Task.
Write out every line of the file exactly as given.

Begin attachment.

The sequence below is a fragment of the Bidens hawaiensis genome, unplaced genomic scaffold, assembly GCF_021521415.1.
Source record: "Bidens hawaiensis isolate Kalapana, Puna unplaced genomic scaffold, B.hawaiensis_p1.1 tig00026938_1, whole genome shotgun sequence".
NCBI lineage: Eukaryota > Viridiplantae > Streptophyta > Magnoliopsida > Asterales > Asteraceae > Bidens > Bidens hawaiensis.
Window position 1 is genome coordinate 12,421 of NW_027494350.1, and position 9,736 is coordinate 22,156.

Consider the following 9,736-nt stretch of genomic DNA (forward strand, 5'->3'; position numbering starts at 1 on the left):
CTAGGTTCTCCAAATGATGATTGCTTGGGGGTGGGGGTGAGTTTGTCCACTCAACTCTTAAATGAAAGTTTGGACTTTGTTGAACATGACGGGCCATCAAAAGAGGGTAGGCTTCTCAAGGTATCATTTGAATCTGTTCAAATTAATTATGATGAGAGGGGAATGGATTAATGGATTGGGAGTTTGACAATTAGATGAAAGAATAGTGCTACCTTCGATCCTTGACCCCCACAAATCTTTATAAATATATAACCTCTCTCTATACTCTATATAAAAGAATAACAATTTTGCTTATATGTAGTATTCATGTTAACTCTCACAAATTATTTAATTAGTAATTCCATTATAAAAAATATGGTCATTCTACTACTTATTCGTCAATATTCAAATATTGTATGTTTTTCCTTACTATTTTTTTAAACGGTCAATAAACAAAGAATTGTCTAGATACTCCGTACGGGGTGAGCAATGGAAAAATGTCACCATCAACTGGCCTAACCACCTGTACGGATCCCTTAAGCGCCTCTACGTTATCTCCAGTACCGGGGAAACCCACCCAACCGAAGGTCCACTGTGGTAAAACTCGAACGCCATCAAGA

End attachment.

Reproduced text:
The sequence below is a fragment of the Bidens hawaiensis genome, unplaced genomic scaffold, assembly GCF_021521415.1.
Source record: "Bidens hawaiensis isolate Kalapana, Puna unplaced genomic scaffold, B.hawaiensis_p1.1 tig00026938_1, whole genome shotgun sequence".
NCBI lineage: Eukaryota > Viridiplantae > Streptophyta > Magnoliopsida > Asterales > Asteraceae > Bidens > Bidens hawaiensis.
Window position 1 is genome coordinate 12,421 of NW_027494350.1, and position 9,736 is coordinate 22,156.

Consider the following 9,736-nt stretch of genomic DNA (forward strand, 5'->3'; position numbering starts at 1 on the left):
CTAGGTTCTCCAAATGATGATTGCTTGGGGGTGGGGGTGAGTTTGTCCACTCAACTCTTAAATGAAAGTTTGGACTTTGTTGAACATGACGGGCCATCAAAAGAGGGTAGGCTTCTCAAGGTATCATTTGAATCTGTTCAAATTAATTATGATGAGAGGGGAATGGATTAATGGATTGGGAGTTTGACAATTAGATGAAAGAATAGTGCTACCTTCGATCCTTGACCCCCACAAATCTTTATAAATATATAACCTCTCTCTATACTCTATATAAAAGAATAACAATTTTGCTTATATGTAGTATTCATGTTAACTCTCACAAATTATTTAATTAGTAATTCCATTATAAAAAATATGGTCATTCTACTACTTATTCGTCAATATTCAAATATTGTATGTTTTTCCTTACTATTTTTTTAAACGGTCAATAAACAAAGAATTGTCTAGATACTCCGTACGGGGTGAGCAATGGAAAAATGTCACCATCAACTGGCCTAACCACCTGTACGGATCCCTTAAGCGCCTCTACGTTATCTCCAGTACCGGGGAAACCCACCCAACCGAAGGTCCACTGTGGTAAAACTCGAACGCCATCAAGA